All 13 of us were dozing off on the bus, as we had slept or sat on airport benches the night before. As the bus started its uphill climb to Ooty, however, one by one we woke up with a start as we saw the drastic change in scenery. From concrete and dry mud and farm lots, we were suddenly surrounded by lush vegetation, with mist-covered trees, rocky cliffs with waterfalls, and Bonnet macaques lining the road. We were in the Blue Mountains, and the view was mesmerizing.
For the next four days, 43 participants representing 24 organizations and communities coming from 6 countries exchanged views, experiences, and practices in their conservation work with indigenous communities, particularly with NTFP monitoring. The NTFP Exchange Programme, together with Keystone Foundation, gathered its network partners for this meeting on “Community-Based Monitoring Systems for NTFP Resources” in Tamil Nadu, India. It was emphasized that while the organizations work in different countries with different contexts, the network should try to see where it can make connections as it faces similar issues and similar politics in terms of forest conservation. The Participatory Resource Monitoring system was explained by Dr. Mary Stockdale, who has been testing the system in different sites in the Philippines with NTFP Task Force.
Participant from Indonesia, Malaysia, Vietnam and Cambodia also shared their monitoring efforts for NTFPs such as honey, rattan, fish and small game, wild food and fruits, and resin. In small groups, they made plans on how to start or continue monitoring work for these NTFPs in their communities. Among the eye-opening discussions was the sharing on traditional knowledge and how our enterprise interventions not only affect the environmnt, but also the culture of the communities where we work.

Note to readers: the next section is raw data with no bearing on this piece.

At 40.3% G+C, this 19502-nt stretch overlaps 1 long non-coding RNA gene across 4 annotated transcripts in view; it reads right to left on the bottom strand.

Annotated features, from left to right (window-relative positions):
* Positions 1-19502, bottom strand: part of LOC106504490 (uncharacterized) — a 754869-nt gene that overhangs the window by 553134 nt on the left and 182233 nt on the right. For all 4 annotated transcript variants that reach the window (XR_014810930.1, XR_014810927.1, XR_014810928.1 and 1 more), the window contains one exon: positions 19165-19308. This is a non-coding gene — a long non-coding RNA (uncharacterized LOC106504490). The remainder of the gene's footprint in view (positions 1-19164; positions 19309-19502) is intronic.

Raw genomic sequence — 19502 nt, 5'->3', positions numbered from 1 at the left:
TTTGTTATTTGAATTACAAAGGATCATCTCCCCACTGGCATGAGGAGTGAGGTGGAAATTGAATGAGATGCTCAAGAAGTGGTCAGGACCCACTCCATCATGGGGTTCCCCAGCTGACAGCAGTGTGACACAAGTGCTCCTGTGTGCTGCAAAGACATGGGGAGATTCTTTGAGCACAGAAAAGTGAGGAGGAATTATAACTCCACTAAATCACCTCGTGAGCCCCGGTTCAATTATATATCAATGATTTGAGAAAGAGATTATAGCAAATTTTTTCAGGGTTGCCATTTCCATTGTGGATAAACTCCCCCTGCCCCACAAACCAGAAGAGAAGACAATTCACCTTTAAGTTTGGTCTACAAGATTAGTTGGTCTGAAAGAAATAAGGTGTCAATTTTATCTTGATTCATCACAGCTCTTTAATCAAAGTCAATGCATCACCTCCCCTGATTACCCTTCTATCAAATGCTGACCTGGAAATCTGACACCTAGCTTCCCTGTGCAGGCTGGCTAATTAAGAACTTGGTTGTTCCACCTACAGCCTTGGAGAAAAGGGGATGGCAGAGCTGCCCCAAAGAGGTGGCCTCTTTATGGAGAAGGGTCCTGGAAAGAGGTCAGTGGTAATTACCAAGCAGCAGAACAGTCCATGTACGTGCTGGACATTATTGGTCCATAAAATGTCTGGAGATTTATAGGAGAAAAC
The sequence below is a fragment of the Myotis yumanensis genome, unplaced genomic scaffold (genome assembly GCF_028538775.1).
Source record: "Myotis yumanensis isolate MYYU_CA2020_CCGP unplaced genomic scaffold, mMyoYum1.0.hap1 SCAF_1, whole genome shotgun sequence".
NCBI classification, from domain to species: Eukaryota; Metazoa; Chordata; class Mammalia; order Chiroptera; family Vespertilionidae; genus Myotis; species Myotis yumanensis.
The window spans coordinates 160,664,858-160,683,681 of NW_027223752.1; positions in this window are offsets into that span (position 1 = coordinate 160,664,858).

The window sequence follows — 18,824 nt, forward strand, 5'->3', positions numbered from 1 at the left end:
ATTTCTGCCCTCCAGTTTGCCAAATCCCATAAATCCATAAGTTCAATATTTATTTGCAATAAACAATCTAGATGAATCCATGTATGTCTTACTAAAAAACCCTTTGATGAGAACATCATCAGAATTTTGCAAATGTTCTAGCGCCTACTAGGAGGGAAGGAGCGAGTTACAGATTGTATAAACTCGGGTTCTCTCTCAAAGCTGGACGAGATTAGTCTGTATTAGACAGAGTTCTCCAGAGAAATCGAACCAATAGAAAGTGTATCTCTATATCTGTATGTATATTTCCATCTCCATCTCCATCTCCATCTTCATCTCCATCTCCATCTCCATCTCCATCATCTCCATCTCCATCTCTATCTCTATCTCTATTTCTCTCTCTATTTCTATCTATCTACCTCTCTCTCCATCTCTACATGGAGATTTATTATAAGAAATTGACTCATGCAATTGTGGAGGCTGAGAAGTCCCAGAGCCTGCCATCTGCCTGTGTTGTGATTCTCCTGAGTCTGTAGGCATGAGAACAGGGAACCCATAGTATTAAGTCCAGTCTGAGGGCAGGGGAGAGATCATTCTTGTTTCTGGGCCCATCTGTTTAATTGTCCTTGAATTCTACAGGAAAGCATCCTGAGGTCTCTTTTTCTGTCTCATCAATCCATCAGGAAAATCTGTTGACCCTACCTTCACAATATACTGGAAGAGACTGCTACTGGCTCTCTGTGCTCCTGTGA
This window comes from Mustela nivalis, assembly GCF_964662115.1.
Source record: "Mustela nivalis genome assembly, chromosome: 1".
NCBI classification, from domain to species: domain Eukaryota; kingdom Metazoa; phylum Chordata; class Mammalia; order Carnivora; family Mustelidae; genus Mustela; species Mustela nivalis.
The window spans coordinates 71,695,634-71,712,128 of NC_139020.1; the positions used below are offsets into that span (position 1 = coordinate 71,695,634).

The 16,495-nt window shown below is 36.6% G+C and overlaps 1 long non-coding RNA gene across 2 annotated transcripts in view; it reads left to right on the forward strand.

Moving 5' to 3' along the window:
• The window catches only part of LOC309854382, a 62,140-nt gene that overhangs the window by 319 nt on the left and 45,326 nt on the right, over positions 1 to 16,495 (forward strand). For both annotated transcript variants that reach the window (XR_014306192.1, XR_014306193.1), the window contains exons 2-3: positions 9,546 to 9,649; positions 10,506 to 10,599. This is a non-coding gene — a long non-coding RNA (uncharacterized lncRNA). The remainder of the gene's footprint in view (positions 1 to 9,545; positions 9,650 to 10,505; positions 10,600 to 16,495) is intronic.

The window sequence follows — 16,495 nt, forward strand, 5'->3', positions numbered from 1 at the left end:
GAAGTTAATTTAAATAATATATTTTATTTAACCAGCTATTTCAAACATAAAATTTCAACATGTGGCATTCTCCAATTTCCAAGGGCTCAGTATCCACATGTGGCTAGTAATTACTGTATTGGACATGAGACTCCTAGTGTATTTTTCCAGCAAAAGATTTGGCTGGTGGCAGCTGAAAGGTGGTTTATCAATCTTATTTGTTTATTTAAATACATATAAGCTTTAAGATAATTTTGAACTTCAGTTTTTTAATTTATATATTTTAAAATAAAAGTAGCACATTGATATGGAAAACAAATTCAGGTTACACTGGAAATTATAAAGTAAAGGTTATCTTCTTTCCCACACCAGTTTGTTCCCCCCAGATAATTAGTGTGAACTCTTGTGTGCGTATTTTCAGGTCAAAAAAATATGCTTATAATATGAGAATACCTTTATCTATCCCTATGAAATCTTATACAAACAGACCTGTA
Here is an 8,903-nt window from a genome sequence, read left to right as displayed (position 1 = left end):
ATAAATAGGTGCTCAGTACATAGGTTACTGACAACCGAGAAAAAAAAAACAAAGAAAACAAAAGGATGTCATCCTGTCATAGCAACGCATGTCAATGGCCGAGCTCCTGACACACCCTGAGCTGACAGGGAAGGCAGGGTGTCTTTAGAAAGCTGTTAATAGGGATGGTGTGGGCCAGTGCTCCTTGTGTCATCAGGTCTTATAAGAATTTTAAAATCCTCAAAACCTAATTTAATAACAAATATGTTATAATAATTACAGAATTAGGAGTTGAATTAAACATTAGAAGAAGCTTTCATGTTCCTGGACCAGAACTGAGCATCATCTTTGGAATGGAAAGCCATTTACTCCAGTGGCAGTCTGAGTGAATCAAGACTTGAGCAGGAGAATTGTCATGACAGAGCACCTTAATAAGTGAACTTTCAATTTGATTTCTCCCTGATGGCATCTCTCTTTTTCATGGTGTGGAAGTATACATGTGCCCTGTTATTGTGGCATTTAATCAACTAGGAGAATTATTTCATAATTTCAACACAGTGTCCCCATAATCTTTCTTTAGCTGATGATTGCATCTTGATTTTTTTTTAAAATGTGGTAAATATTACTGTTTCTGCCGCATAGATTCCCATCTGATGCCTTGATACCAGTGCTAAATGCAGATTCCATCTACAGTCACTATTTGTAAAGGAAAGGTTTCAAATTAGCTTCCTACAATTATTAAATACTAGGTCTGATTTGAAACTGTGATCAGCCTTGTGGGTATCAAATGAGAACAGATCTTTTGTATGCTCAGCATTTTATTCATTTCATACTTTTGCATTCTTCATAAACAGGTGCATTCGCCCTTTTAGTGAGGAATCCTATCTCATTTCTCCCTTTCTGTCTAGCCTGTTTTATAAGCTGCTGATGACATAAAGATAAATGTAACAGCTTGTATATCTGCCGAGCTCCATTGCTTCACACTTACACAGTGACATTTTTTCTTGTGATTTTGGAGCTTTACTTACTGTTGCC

The meeting involved a trip to a nearby medicinal garden and shopping at he Greenshop, Keystone’s retail market featuring products form their communities. The venue was set for Udghamandalam (popularly known as Ooty), the capital of the Nilgiris district, a hill station in the Nilgiris Biosphere reserve at 2,300 meters above sea level with forests and tea estates. This set a perfect backdrop for learning about Keystone’s inspirational conservation work in the nearby villages. As one participant commented, it was the right place to talk about NTFPs and conservation as the surroundings reflected the topics discussed in the meeting.
The participants went on a field day visiting various Keystone projects where they witnessed how the communities protect their sacred forests, gather NTFPs using established harvest protocols, and engage in enterprises and ecotourism. Some groups were able to see how honey and other NTFPs are monitored. Despite the chilly evening, everyone enjoyed the sharing of the day’s experiences and learning’s over bonfire, with traditional music and dancing from the Kurumba tribe.